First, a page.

This I learned the nautical way when in early May, I enrolled in the Cohasset Maritime Institute's Learn to Row program. CMI rows in four-oared fiberglass composite boats specially designed for the waters off Cohasset. These unique, handcrafted boats hold four rowers plus a coxswain. Each rower sits on a sliding seat using the same sweep stroke of competitive college and high school programs. Boats are stiff and sturdy but still lightweight, a seaworthy cousin to the fragile and sleek racing shells, and are well-suited to the sometimes choppy waters of Massachusetts Bay. In addition to the joy of rowing in the beautiful ocean waters, the CMI's program accommodates a wide range of rowing abilities, strengths and intensities. Equal numbers of men and women row at CMI. They also have a separate, three-season program for youth entering eighth grade and up.
For the first two weeks, we engaged in rowing training sessions. We were then given the opportunity to extend our memberships for the entire summer season. This meant committing to row two or three times weekly for an hour and a half each row. For me, this resulted in an early sunrise row at 6am on Saturdays and 6:30 sunset row on Monday evenings and subbing as needed. It is serious business making a commitment to your boat, as a missing oarsperson can dock the entire boat. The rows are rain or shine with only lightning curtailing a row.
Depending on your scheduled row time, you and your crew members will prep the boat trailing the boat for the short walk to Cohasset Harbor from the boathouse. Then with the direction of the coxswain with an "up in two" the boat is lifted from the trailer into the water. Cold water alert! It is here that the most direct contact with chilly Cohasset Harbor waters takes place getting the boat in and out of the water. The crew gracefully joins the boat after deciding on their seating position. The first position "stroke" sets the pace for the boat so it is often taken by the most experienced oarsperson. Once everyone settles in place locking in their oar, adjusting foot locks, we are off for our hour and a half adventure as the coxswain directs us out of Cohasset Harbor.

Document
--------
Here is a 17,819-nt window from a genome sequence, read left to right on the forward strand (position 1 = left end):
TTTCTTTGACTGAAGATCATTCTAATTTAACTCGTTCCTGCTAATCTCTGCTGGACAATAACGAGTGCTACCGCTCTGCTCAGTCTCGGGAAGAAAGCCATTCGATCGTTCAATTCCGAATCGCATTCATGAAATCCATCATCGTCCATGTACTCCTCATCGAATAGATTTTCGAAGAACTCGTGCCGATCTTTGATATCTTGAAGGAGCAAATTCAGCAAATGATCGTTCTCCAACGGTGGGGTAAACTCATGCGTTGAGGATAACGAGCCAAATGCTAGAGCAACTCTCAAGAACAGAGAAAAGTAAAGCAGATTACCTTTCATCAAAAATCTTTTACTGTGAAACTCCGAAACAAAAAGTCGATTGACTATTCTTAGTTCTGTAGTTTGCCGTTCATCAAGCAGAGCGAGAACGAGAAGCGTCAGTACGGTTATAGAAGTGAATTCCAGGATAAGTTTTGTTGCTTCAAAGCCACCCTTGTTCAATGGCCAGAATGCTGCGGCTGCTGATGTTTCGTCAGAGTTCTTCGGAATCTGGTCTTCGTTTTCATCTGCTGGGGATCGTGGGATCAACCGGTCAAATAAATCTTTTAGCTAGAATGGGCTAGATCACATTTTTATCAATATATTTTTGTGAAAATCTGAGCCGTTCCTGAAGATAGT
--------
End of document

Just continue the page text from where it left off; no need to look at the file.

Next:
Once we enter the channel past the harbor, we take a quick break to take a roll call on where we will row for the day. If the waters are choppy, this may limit options but most days bring rows to historic Minot Lighthouse or past Sandy Beach or to North Scituate. If the tide is just right, we may even have the opportunity to pass under Cunningham Bridge into Little Harbor or under infamous Border St. Bridge into the Gulf River.
It is utterly breathtaking to see the sights. On any given row you may see a flock of osprey descending on a school of fish or a sole piper standing on a sandbar. I continue to be awestruck rowing a mile offshore to greet the storied Minot Lighthouse. Or look over your shoulder and you see the sunset over the Boston skyline. Some lucky rowers encounter harbor seals rollicking on the rocks.
Summer rowing season will conclude as our wonderful coxswains return to college. It's been an incredible experience for this novice rower and I already miss the coxswain calling upon us to "let it run!" Until next summer!